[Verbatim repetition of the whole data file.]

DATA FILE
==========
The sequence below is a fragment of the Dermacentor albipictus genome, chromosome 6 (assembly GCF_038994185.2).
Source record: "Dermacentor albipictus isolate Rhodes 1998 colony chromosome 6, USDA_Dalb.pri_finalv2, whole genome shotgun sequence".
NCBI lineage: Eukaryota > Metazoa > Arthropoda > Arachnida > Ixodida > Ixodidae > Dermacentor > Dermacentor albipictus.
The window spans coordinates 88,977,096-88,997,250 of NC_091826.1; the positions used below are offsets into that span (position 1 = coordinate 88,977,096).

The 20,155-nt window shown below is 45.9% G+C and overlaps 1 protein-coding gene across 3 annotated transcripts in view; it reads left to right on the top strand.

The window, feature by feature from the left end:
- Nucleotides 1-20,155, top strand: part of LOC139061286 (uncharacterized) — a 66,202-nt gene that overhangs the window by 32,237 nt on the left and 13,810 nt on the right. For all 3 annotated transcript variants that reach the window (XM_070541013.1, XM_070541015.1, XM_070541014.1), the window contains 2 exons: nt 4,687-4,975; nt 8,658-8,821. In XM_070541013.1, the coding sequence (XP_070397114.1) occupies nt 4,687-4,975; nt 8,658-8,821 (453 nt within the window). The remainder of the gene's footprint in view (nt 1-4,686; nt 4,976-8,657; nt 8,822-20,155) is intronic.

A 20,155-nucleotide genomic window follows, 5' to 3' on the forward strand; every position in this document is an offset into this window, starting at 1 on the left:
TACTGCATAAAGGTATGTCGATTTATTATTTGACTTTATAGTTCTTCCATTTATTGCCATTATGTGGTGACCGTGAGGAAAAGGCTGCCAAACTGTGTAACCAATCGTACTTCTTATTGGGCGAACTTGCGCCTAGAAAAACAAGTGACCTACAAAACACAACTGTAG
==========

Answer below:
The sequence below is a fragment of the Dermacentor albipictus genome, chromosome 6 (assembly GCF_038994185.2).
Source record: "Dermacentor albipictus isolate Rhodes 1998 colony chromosome 6, USDA_Dalb.pri_finalv2, whole genome shotgun sequence".
NCBI lineage: Eukaryota > Metazoa > Arthropoda > Arachnida > Ixodida > Ixodidae > Dermacentor > Dermacentor albipictus.
The window spans coordinates 88,977,096-88,997,250 of NC_091826.1; the positions used below are offsets into that span (position 1 = coordinate 88,977,096).

The 20,155-nt window shown below is 45.9% G+C and overlaps 1 protein-coding gene across 3 annotated transcripts in view; it reads left to right on the top strand.

The window, feature by feature from the left end:
- Nucleotides 1-20,155, top strand: part of LOC139061286 (uncharacterized) — a 66,202-nt gene that overhangs the window by 32,237 nt on the left and 13,810 nt on the right. For all 3 annotated transcript variants that reach the window (XM_070541013.1, XM_070541015.1, XM_070541014.1), the window contains 2 exons: nt 4,687-4,975; nt 8,658-8,821. In XM_070541013.1, the coding sequence (XP_070397114.1) occupies nt 4,687-4,975; nt 8,658-8,821 (453 nt within the window). The remainder of the gene's footprint in view (nt 1-4,686; nt 4,976-8,657; nt 8,822-20,155) is intronic.

A 20,155-nucleotide genomic window follows, 5' to 3' on the forward strand; every position in this document is an offset into this window, starting at 1 on the left:
TACTGCATAAAGGTATGTCGATTTATTATTTGACTTTATAGTTCTTCCATTTATTGCCATTATGTGGTGACCGTGAGGAAAAGGCTGCCAAACTGTGTAACCAATCGTACTTCTTATTGGGCGAACTTGCGCCTAGAAAAACAAGTGACCTACAAAACACAACTGTAG